Zara’s new woven sandals resemble traditional Japanese footwear, turn heads in Japan

Is it just a coincidence that these shoes resemble traditional Japanese footwear so closely?

It’s not uncommon to see an occasional shout-out to Japanese culture, whether it be with kimono-sleeve tops or Engrish-y graphic t-shirts, but it’s arguably less common to see something that looks like a blast from Japan’s past.

▼ How long do you think it would take to break a pair of these in?

Spanish brand Zara’s upcoming collection includes a pair of strappy, woven sandals that have been likened to waraji, or traditional Japanese straw sandals. Despite their complicated appearance, they were considered a must when traveling across rough terrain or over long distances back in the day.

▼ A waraj maker from Japan’s Taisho era.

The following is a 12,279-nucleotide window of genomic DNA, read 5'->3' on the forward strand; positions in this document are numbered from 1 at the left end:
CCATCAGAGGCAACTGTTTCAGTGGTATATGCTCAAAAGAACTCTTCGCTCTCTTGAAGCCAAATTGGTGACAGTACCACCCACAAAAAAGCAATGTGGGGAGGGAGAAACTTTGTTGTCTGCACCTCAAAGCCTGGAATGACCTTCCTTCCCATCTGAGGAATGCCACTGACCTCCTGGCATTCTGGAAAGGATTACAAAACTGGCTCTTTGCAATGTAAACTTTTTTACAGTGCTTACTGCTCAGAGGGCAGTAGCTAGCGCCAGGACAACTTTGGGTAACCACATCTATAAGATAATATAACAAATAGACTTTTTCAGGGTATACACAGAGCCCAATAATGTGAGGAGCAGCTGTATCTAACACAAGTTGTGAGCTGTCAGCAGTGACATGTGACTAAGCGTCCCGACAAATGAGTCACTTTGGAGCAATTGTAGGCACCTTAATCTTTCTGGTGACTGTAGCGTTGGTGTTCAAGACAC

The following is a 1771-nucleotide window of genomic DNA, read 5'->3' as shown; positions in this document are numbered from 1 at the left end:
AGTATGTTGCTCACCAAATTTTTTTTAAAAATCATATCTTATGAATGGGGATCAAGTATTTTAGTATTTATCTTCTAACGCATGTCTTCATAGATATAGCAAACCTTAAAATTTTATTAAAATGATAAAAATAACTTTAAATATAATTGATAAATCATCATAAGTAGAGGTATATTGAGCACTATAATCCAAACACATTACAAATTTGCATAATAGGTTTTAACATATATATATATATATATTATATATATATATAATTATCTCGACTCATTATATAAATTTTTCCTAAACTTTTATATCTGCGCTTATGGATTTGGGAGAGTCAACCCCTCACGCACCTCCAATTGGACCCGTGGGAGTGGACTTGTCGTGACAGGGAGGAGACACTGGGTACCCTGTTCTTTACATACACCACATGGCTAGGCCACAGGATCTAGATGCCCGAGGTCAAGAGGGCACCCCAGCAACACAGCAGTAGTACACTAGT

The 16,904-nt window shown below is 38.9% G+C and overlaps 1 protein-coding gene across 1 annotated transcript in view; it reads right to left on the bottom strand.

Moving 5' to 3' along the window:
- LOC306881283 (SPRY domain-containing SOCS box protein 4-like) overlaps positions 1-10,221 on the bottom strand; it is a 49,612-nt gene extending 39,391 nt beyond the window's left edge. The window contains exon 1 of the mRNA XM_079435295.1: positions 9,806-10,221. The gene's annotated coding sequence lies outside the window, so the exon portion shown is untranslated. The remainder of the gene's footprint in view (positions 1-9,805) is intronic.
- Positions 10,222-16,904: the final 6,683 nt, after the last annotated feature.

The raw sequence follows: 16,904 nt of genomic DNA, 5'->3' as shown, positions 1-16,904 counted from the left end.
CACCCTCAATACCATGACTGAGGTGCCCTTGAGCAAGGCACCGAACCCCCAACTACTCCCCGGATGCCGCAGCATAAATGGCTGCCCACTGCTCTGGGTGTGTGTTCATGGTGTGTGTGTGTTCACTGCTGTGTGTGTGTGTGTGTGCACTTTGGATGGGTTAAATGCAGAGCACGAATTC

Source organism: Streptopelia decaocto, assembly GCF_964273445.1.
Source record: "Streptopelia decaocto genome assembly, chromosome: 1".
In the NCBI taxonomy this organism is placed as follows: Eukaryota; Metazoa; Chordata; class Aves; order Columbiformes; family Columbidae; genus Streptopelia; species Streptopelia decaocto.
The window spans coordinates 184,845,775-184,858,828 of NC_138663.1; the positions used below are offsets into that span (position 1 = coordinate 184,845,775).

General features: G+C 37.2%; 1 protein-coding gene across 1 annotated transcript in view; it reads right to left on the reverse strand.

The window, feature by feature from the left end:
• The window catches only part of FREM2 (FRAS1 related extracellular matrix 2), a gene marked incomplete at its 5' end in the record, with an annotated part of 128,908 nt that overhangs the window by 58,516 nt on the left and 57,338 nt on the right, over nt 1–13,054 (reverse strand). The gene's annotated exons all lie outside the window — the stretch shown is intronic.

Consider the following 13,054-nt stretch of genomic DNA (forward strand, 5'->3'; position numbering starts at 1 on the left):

The biggest difference is that Zara’s woven sandals (available for 7,990 yen, or US$72) and the traditional build is that the latter is made of straw while the former is made of jute fiber.

▼ The straps also seem a tad tricky!

When Japanese fashion fans saw this new collection released, they had a lot to say on social media. Some have commented on how they can be used for cosplay, while others have balked at their high price.

“They’re too cutting edge and it makes me think people are just going backwards.”
“These really look like waraji.”
“Next we’ll be seeing geta sandals.”
“These look like something a grandma in the countryside would sell for 200 yen a pair as a side job.”

Someone also drew this cute homage to ZARA and posted it on Twitter.

▼ It looks like a traditional Japanese store with “Zara” written on the sign in Japanese hiragana text.

@livedoornews https://t.co/g9z4PPQ0PD


𓀬𓁫𓃥ⓉⒶ ⎳ ⓀⓊ𓃦𓁬𓀬 (@AtZ0101) May 14, 2019

What drew our attention the most, though, was this informative Tweet:

意図せず江戸ツイートが続くけど、江戸時代に草鞋は大体15文程度だったの。一泊二食付きの東海道の宿が200文程度の時代なので今の価値でいうと200円〜300円くらいだとおもう。それがZARAで8000円だと…


AMY loves ◢ ◤ (@amyontwtr) May 14, 2019

“In the Edo period [1603-1868] went for about 15 bun [a type of Edo-period currency]. A night in a Tokkaido area inn with two meals included went

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